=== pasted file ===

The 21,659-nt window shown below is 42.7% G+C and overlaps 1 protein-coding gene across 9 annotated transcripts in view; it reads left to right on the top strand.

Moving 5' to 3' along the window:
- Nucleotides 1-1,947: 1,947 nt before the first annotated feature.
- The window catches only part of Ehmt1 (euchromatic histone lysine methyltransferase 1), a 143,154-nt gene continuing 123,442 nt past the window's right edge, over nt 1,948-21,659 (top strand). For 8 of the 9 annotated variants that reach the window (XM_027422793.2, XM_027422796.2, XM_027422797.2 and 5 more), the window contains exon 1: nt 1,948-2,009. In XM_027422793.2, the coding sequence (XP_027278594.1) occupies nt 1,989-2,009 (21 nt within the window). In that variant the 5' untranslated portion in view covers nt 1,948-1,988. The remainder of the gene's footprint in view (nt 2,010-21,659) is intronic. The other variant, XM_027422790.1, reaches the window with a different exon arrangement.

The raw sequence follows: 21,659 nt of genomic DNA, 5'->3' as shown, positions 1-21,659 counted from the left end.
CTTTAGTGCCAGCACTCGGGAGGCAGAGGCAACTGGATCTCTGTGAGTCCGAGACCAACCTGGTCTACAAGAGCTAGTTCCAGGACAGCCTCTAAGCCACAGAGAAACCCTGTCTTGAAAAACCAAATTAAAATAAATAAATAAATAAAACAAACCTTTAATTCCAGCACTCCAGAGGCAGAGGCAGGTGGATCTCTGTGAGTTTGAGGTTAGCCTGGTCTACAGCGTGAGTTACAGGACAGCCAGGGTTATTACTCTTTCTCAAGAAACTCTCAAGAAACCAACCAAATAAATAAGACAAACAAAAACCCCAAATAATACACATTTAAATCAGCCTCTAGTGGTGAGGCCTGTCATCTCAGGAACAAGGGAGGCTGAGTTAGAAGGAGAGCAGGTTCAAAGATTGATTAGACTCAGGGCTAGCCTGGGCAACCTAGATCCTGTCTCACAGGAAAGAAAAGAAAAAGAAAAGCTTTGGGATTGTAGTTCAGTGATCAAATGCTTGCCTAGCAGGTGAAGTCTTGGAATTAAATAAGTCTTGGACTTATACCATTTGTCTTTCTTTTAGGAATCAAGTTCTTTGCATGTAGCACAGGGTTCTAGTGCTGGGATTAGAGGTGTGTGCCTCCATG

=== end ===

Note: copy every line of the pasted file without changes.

The 21,659-nt window shown below is 42.7% G+C and overlaps 1 protein-coding gene across 9 annotated transcripts in view; it reads left to right on the top strand.

Moving 5' to 3' along the window:
- Nucleotides 1-1,947: 1,947 nt before the first annotated feature.
- The window catches only part of Ehmt1 (euchromatic histone lysine methyltransferase 1), a 143,154-nt gene continuing 123,442 nt past the window's right edge, over nt 1,948-21,659 (top strand). For 8 of the 9 annotated variants that reach the window (XM_027422793.2, XM_027422796.2, XM_027422797.2 and 5 more), the window contains exon 1: nt 1,948-2,009. In XM_027422793.2, the coding sequence (XP_027278594.1) occupies nt 1,989-2,009 (21 nt within the window). In that variant the 5' untranslated portion in view covers nt 1,948-1,988. The remainder of the gene's footprint in view (nt 2,010-21,659) is intronic. The other variant, XM_027422790.1, reaches the window with a different exon arrangement.

The raw sequence follows: 21,659 nt of genomic DNA, 5'->3' as shown, positions 1-21,659 counted from the left end.
CTTTAGTGCCAGCACTCGGGAGGCAGAGGCAACTGGATCTCTGTGAGTCCGAGACCAACCTGGTCTACAAGAGCTAGTTCCAGGACAGCCTCTAAGCCACAGAGAAACCCTGTCTTGAAAAACCAAATTAAAATAAATAAATAAATAAAACAAACCTTTAATTCCAGCACTCCAGAGGCAGAGGCAGGTGGATCTCTGTGAGTTTGAGGTTAGCCTGGTCTACAGCGTGAGTTACAGGACAGCCAGGGTTATTACTCTTTCTCAAGAAACTCTCAAGAAACCAACCAAATAAATAAGACAAACAAAAACCCCAAATAATACACATTTAAATCAGCCTCTAGTGGTGAGGCCTGTCATCTCAGGAACAAGGGAGGCTGAGTTAGAAGGAGAGCAGGTTCAAAGATTGATTAGACTCAGGGCTAGCCTGGGCAACCTAGATCCTGTCTCACAGGAAAGAAAAGAAAAAGAAAAGCTTTGGGATTGTAGTTCAGTGATCAAATGCTTGCCTAGCAGGTGAAGTCTTGGAATTAAATAAGTCTTGGACTTATACCATTTGTCTTTCTTTTAGGAATCAAGTTCTTTGCATGTAGCACAGGGTTCTAGTGCTGGGATTAGAGGTGTGTGCCTCCATG